Definition: The tendency to attend to evidence that complements and confirms to our beliefs or expectations, while ignoring evidence that does not.

Quite Simply...

  • Focusing only on information that coincides with your beliefs or opinions and ignoring information that proves your ideas false.
  • Only listening what you already believe is right, not listening to anyone else's beliefs.
  • Searching for information in a way that confirms one's preconceptions, leading to statistical errors in experiments.
  • Decision makers have been shown to actively seek out and assign more weight to evidence that confirms their hypothesis, and ignore or underweigh evidence that could disconfirm their hypothesis which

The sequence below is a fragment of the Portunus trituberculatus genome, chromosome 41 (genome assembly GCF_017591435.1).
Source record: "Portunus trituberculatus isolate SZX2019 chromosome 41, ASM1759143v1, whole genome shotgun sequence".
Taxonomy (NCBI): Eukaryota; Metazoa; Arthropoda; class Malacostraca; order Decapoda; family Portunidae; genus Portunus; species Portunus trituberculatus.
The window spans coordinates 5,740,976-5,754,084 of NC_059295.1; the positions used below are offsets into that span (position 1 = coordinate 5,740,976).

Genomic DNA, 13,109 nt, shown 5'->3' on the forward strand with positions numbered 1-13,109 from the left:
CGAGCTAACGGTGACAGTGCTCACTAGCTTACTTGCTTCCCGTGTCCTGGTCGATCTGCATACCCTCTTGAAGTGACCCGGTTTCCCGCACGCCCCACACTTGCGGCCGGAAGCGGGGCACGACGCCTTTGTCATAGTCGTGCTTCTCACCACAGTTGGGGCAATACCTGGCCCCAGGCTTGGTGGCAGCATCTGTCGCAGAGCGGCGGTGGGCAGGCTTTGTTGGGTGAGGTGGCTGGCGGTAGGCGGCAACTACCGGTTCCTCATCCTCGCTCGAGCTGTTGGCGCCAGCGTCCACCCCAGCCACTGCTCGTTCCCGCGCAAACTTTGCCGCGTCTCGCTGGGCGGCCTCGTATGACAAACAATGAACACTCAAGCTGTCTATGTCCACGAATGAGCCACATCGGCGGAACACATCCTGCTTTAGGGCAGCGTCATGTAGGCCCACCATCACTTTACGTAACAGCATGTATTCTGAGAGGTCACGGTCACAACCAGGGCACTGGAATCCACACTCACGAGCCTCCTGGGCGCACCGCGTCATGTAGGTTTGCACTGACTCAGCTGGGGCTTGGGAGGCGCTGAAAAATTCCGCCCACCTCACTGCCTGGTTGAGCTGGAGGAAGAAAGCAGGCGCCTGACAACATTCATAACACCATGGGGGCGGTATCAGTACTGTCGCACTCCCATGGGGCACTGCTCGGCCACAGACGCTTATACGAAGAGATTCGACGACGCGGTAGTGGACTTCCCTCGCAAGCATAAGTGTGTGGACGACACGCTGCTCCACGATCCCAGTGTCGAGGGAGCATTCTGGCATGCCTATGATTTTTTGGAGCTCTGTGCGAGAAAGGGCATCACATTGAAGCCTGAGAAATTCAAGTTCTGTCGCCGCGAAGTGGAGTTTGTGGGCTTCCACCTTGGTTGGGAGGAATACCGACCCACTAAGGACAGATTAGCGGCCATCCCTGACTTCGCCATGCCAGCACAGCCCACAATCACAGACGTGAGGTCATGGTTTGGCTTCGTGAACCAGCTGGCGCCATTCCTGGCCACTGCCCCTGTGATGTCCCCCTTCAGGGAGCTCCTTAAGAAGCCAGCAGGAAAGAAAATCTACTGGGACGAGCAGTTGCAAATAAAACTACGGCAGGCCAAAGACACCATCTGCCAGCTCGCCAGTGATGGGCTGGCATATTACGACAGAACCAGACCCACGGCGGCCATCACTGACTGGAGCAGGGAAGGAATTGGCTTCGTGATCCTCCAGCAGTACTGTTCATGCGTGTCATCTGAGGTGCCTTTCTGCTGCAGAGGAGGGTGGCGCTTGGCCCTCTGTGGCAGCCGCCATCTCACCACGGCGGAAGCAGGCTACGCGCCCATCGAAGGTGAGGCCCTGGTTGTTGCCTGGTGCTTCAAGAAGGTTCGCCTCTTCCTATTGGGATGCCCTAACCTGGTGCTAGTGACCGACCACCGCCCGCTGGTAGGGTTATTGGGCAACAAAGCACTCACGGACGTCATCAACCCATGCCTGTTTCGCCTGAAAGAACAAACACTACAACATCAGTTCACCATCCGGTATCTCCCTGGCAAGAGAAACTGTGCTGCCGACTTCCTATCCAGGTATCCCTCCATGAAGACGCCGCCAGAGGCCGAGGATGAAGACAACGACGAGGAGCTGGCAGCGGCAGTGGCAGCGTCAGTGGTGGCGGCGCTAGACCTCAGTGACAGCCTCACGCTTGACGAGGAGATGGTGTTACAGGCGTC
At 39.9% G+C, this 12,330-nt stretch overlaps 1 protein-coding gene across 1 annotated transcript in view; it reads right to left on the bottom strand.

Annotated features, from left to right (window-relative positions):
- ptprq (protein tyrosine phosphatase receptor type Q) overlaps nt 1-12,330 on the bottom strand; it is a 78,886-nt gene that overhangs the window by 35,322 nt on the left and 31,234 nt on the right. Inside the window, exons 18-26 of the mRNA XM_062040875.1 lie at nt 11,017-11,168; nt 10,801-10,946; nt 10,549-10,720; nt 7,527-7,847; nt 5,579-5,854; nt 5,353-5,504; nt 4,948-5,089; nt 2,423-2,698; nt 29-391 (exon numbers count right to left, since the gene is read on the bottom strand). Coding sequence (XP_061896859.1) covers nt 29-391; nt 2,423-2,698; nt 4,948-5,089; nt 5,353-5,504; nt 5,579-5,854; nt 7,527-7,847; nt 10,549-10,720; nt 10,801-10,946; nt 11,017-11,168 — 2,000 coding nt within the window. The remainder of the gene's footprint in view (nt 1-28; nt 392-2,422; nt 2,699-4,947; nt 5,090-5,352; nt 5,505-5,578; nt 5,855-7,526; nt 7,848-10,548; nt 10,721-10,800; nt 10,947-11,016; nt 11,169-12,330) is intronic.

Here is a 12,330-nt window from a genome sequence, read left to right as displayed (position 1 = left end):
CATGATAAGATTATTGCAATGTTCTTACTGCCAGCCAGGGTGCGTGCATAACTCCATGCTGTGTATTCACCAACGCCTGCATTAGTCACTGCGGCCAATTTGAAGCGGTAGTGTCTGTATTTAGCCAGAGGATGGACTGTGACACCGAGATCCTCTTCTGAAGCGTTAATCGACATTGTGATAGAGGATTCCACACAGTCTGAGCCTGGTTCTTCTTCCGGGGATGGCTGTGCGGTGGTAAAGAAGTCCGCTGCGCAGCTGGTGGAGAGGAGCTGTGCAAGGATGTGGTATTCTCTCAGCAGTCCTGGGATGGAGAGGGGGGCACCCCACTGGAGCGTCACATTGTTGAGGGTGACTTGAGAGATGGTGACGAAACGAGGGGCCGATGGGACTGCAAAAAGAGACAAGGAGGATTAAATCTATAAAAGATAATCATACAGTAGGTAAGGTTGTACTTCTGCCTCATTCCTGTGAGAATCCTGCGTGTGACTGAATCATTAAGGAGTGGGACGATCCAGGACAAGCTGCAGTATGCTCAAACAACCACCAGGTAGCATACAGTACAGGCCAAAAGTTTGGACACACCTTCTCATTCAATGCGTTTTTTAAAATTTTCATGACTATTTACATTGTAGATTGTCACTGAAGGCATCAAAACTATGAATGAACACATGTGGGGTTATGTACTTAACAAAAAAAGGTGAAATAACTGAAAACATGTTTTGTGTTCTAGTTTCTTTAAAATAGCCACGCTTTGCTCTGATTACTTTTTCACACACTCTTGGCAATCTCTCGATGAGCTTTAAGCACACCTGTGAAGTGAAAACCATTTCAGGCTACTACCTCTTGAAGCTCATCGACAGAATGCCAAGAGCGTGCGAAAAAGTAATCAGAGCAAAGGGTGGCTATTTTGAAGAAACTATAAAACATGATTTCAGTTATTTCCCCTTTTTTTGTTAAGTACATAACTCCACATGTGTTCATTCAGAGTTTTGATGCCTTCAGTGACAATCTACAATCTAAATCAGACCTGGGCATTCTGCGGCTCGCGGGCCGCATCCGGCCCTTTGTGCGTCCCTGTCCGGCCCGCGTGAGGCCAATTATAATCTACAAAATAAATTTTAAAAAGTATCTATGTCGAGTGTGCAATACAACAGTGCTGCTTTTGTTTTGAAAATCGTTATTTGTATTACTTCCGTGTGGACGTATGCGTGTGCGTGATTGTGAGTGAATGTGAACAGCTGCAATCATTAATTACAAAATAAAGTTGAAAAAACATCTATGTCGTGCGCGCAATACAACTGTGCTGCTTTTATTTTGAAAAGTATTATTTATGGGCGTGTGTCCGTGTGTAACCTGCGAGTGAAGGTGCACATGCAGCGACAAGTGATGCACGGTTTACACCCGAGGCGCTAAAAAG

Examples of Confirmation Bias


  • In an experiment, researchers may take the data they receive that supports their hypothesis and focus on it while ignoring the other data.
  • Listening only to political candidates who you already agree with while ignoring the opposing party.
  • Watching only fox news as a conservative or watching only MSNBC if you are a liberal.
  • Looking up disease symptoms on Webmd.com and focusing on the few symptoms that you have while ignoring the many that you don't.
  • Only listening to music that you like and shutting out other music styles.
  • When you have a pessimistic outlook you look at all of the negative aspects of a situation and disregard all of the positives.
  • Reading your horoscope everyday, listening to it when it says something good will happen, and ignoring it when it says something bad will happen.
  • A reporter who is writing an article on an important issue may only interview experts that support her or his views on the issue.
  • A student who is going to write a research paper may primarily search for information that would confirm his or her beliefs.

Research




See Also